Some Additional Reading on IRS Notice Regarding State and Local Deductions

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My post last week discussing the IRS’s Strategic Plan briefly referred to the IRS notice indicating that Treasury intended to issue proposed regulations that will “assist taxpayers in understanding the relationship between the federal charitable contribution deduction and the new statutory limitation on the deduction for state and local tax payments.”

For those wanting some more on the IRS notice, I recommend Two Cheers for IRS Guidance on the New SALT Cap on Medium by University of Chicago Law School Professor Dan Hemel.  Dan’s post distinguishes between what is in the IRS notice’s crosshairs, i.e., plans enacted or on the books that allow taxpayers to get credit for charitable contributions to state-linked funds, from other state plans, like the NY State Employer Compensation Expense Program, that allow employees to claim credits if as Dan notes the “employer opts into a new payroll tax regime.”

Dan discusses some interesting procedural issues as well, emphasizing that a 2011  informal Chief Counsel memorandum,which some have used as legal support for the deduction of proceeds contributed to state linked charitable funds, is not precedential. (For those wanting some more substance on the support for the workaround see Federal Income Tax Treatment of Charitable Contributions Entitling Donor to a State Tax Credit, an article posted on SSRN by Dan, Joe Bankman, Jacob Goldin, David Gamage, Darien Shankse, Kirk Stark, Dennis Ventry and Manoj Viswanathan).

Dan’s post discusses how states may be able to avoid the reach of the Anti-Injunction Act (AIA) to bring a pre-enforecement judicial challenge to any future regs. Dan’s main point here is that absent a pre-enforcement challenge, states would have little direct chance to challenge the regulations when they are eventually promulgated. As Dan discusses, in 1984 the Supreme Court in South Carolina v Reagan allowed states to challenge legislation that pegged the federal income tax exemption of interest from state and local obligations to bonds issued in registered rather than bearer form. Despite objections from the federal government that the AIA should restrict a state’s ability to challenge that legislation, the Court disagreed:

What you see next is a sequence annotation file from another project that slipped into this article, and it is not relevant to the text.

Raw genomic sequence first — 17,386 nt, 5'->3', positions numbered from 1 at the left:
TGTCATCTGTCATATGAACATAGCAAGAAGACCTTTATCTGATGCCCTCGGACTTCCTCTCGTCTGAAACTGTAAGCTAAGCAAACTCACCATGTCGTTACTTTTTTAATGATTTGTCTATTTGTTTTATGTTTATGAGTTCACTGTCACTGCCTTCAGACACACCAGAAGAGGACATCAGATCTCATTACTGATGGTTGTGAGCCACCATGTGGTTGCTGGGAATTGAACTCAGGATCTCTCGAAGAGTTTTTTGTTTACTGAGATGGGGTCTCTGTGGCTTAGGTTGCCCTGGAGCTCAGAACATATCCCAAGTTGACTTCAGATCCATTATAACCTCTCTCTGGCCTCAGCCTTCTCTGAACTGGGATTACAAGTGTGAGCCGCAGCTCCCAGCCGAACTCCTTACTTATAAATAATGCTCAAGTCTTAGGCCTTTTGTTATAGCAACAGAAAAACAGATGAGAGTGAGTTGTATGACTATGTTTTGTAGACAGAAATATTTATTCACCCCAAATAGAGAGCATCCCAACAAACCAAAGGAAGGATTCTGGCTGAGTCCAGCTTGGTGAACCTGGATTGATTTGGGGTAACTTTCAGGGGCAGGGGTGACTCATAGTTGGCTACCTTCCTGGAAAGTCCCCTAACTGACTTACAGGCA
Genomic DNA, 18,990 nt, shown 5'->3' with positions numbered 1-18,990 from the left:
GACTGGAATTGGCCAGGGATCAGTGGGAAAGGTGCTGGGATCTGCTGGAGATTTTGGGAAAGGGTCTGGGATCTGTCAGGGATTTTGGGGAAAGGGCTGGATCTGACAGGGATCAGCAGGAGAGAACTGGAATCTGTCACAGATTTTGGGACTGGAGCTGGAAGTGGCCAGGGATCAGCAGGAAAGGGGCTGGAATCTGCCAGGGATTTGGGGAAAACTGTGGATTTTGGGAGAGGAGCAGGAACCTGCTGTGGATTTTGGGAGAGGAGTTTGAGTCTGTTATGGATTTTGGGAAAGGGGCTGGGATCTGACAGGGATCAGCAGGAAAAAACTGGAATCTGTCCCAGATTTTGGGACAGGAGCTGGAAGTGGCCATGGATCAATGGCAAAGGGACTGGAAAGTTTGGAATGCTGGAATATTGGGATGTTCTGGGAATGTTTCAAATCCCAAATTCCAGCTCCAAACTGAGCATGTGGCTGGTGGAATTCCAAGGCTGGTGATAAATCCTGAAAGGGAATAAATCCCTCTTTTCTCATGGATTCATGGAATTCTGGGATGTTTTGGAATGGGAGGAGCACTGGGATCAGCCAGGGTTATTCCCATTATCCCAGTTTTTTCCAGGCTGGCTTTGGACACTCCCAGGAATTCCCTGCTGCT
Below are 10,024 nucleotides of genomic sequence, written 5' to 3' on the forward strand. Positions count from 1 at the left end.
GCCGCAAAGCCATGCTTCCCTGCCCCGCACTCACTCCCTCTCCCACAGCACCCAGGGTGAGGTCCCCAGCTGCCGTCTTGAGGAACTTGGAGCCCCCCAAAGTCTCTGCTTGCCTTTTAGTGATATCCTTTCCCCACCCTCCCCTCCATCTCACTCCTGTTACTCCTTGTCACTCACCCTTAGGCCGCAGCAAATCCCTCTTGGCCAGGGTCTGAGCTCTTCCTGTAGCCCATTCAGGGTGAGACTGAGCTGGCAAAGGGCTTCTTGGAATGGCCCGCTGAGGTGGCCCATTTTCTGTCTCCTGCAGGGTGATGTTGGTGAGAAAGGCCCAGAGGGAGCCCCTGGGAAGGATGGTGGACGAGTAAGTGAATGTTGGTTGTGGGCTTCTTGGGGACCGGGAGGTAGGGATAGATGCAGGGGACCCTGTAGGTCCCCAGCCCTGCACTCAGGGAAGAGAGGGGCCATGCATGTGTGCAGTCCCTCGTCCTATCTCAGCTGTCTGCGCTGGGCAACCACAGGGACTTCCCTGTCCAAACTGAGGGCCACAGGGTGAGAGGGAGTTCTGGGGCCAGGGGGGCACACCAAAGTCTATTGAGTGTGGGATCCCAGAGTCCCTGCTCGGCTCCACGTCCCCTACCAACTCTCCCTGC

In sum, the Anti-Injunction Act’s purpose and the circumstances of its enactment indicate that Congress did not intend the Act to apply to actions brought by aggrieved parties for whom it has not provided an alternative remedy. In this case  if the plaintiff South Carolina issues bearer bonds, its bondholders will, by virtue of 103(j)(1), be liable for the tax on the interest earned on those bonds. South Carolina will incur no tax liability. Under these circumstances, the State will be unable to utilize any statutory procedure to contest the constitutionality of 103(j)(1). Accordingly, the [AIA]cannot bar this action.

Dan’s flagging of South Carolina v Regan and its allowing states to challenge the future guidance seems spot on to me.

Stay tuned, both for 1) more IRS/Treasury guidance on this and other workaround plans and 2) states challenging whatever regulations Treasury eventually promulgates.

Leslie Book About Leslie Book

Professor Book is a Professor of Law at the Villanova University Charles Widger School of Law.

Comments

  1. Jesse Langel says:

    This blog is incredible. Thank you so much for giving us this content. I look forward to digging into it, and keeping up with your current posts. Thank you!

  2. As a CPA, the new SALT provisions will be challenging to work through with clients. Some of my clients in CA or east coast states will be paying more tax. But as a preparer, returns will be easier to prepare so I guess I can’t complain that much.

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